How to Succeed in Business, Part 2 of 3

Winthrop Jeanfreau

Director, UVU Business Resource Center

 

As we discussed last month, success in business is achieved by solving a problem that exists in the market place, doing so in a unique way and offering a value proposition recognized by the audience with the problem. We focused on how to spot problems that need solving… niches in the market that are left begging for a solution, or more frequently, a meaningful improvement to an existing solution. This edition of How to Succeed in Business will focus on what providing a unique solution really means.

 

For example, I had an earnest client come into my office seeking my assistance to fund his “unique” solution to central processing unit (CPU) for use in our personal computing devices. The CPU is the electric brain that crunches through the ones and zeros that make up machine language that is the basis for all of our programs. One of the key measurements of a computers value is the speed with which it crunches through those numbers. The two major players in this space are Intel and AMD, formidable competitors. So you can understand why I listened to his solution with some degree of skepticism.

 

His solution was to build a faster chip. I was curious to learn if he had developed the next generation of quantum chips, so I probed his claim. I asked if he had indeed developed a breakthrough chip architecture that would push more digits through the chip per clock cycle, or if he was going to increase the clock cycle to improve performance, or both. His response was that he was simply going to create a faster chip and he’d like my help raising the $1 Billion necessary to do so. You can imagine my consternation at having my time wasted by such a wild, unfounded claim.

 

However, as outlandish as this attempt at a unique solution was, I get the much more frequent, but every bit as earnest claims that a client can build the same solution for less. Although price is a compelling element in the purchasing process, competing on price alone is usually the slow spiral of death for the undercapitalized competitor, which is usually the new entrant into the market.

 

What I’m referring to in the “unique solutions” category is to offer something not currently in the market, or to “reinvent” something in such a way that it becomes a truly unique offering. An example of this later type of innovation might be the reinventing of something as common as an arm sling, the kind you wear after you’ve broken a wing doing something interesting.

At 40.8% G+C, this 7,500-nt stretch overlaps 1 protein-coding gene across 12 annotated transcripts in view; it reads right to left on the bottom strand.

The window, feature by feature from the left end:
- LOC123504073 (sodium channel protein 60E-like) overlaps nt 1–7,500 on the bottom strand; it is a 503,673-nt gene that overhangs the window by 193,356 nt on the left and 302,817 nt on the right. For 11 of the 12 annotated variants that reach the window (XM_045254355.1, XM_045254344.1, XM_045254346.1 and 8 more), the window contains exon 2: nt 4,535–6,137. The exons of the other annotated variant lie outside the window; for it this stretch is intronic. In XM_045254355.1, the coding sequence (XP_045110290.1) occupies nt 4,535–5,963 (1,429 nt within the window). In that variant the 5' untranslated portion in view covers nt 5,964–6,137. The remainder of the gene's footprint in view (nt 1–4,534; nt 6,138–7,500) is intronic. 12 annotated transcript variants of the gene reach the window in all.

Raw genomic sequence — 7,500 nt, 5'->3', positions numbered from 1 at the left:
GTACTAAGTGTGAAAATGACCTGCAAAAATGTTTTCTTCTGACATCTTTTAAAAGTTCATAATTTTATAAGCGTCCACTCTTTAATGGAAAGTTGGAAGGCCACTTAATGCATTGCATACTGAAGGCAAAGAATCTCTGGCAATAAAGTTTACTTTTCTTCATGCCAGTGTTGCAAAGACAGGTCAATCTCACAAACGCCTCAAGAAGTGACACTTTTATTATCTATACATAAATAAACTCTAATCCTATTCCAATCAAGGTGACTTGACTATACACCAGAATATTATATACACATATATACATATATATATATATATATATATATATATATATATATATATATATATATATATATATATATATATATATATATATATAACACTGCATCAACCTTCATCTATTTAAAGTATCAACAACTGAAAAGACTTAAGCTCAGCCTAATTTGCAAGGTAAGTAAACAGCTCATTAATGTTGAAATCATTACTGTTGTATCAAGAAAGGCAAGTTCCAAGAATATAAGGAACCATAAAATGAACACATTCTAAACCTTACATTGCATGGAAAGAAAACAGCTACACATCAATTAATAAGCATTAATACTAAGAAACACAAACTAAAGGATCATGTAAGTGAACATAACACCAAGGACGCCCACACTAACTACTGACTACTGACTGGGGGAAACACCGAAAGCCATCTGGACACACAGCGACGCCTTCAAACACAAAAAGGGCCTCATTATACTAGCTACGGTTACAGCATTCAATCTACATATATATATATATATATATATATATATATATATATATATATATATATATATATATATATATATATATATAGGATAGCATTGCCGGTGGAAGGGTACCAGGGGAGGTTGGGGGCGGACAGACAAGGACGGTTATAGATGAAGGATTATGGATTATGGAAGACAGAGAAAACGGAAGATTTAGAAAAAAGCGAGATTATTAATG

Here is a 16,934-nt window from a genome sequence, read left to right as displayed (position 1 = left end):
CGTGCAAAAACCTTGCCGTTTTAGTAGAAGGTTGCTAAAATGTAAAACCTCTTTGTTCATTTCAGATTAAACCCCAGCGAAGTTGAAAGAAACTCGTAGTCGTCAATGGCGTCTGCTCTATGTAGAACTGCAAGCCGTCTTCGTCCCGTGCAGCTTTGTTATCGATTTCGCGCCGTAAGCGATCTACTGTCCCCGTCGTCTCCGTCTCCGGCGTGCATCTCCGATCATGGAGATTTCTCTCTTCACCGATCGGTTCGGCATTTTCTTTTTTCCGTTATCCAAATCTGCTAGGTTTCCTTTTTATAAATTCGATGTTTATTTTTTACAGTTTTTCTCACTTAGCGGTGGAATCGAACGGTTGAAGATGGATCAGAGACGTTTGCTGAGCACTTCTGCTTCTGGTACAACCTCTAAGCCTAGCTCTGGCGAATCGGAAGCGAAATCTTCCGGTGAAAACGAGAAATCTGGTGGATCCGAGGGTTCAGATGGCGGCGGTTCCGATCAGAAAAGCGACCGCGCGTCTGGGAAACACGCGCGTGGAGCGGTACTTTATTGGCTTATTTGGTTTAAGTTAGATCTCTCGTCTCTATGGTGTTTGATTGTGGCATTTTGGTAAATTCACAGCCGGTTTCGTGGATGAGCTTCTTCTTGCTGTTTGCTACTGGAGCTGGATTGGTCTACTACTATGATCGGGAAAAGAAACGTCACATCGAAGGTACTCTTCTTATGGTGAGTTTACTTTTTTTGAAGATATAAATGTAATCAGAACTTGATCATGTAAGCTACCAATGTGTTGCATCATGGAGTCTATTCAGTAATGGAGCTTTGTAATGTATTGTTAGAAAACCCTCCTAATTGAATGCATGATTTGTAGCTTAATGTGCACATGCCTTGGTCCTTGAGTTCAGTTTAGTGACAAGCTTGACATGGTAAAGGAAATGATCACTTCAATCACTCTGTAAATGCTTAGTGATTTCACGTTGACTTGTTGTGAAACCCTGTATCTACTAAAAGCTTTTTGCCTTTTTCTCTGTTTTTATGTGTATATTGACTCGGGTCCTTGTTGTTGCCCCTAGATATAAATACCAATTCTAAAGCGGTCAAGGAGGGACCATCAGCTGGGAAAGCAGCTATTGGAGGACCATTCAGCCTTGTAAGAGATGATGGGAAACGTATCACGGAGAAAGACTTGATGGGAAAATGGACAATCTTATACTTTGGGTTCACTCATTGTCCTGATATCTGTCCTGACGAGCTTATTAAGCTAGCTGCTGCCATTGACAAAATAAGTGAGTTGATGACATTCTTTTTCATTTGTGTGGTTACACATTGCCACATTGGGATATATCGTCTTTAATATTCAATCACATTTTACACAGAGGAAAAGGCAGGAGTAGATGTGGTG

Type “arm sling” into Amazon and you get 2,222 results. It’s a space that is literally inundated with offerings, all hovering around the $19.99 price point. With that much competition, where is the opportunity for a “unique” solution, much less a making money one?

 

One way you might solve the problem of immobilizing an injured arm is to appeal to something other than immobilization. For example, I’ve found myself in need of just this type of equipment a number of times in my life. Invariably, I am asked what happened, to which I rehearse the event in as flattering a narrative as I can get away with.

 

What if, instead of an innocuous blue sling, I had a picture of my accident silk screened onto the sling itself? What if my sling became a poster for the kind of lifestyle I live, and a badge of honor for how fully I live my life?… a life so well lived on the cutting edge of danger, that I occasionally break my body in pursuit of a meaningful adrenaline rush.

 

Instead of an instrument of healing, which it still is, it has been transformed into a badge of honor. Appealing to my vanity, and advertising my lifestyle by offering a glimpse into the B.A. that I think I am. In fact, the sling could come with a website address, populated with all the other images and video capturing the nuances and detail of the injury, also contributing to my persona as “one bad dude”.

 

This solution won’t appeal to everyone, but 14 to 30 year old men would eat it up, and they’ll have more than enough images captured on their friend’s smartphones and GoPro cameras to fill the website.

Where would one advertise our sling and what messaging would we use to address this audience? That answer becomes pretty self-evident… anywhere these individuals participate in activities where there’s a higher than average chance they’ll break their arms.

 

Now the question that remains to be answered is how much to charge for such a unique solution to a fairly common problem. We’ll address this last element in next month’s article.

 

In the meantime, if you feel you’ve identified a unique solution to an existing problem, would like a reality check and possibly some help polishing and monetizing it, come to the UVU Business Resource Center for our assistance.